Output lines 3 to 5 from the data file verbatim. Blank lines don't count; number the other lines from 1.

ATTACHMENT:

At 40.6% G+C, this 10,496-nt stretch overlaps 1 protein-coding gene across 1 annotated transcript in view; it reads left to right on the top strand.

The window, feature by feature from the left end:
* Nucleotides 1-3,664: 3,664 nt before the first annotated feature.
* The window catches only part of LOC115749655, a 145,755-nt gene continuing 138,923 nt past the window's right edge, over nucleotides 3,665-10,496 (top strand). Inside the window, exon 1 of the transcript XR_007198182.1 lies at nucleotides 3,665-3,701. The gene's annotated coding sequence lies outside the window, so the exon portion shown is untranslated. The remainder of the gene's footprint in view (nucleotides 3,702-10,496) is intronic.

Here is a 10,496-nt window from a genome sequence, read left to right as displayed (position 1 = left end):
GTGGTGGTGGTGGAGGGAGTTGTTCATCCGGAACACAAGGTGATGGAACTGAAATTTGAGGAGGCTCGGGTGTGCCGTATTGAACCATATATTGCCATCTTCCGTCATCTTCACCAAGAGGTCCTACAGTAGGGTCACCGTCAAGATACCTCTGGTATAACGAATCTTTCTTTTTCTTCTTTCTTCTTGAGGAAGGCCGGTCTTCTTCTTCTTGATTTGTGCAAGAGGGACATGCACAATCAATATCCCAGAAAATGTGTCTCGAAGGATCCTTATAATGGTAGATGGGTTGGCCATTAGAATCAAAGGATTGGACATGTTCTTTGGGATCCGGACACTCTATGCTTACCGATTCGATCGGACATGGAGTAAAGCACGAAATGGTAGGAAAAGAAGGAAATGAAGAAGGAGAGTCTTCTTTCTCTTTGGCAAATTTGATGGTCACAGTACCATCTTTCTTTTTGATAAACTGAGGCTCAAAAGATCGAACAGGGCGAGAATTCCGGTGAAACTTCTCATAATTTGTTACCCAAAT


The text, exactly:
* Nucleotides 1-3,664: 3,664 nt before the first annotated feature.
* The window catches only part of LOC115749655, a 145,755-nt gene continuing 138,923 nt past the window's right edge, over nucleotides 3,665-10,496 (top strand). Inside the window, exon 1 of the transcript XR_007198182.1 lies at nucleotides 3,665-3,701. The gene's annotated coding sequence lies outside the window, so the exon portion shown is untranslated. The remainder of the gene's footprint in view (nucleotides 3,702-10,496) is intronic.

Here is a 10,496-nt window from a genome sequence, read left to right as displayed (position 1 = left end):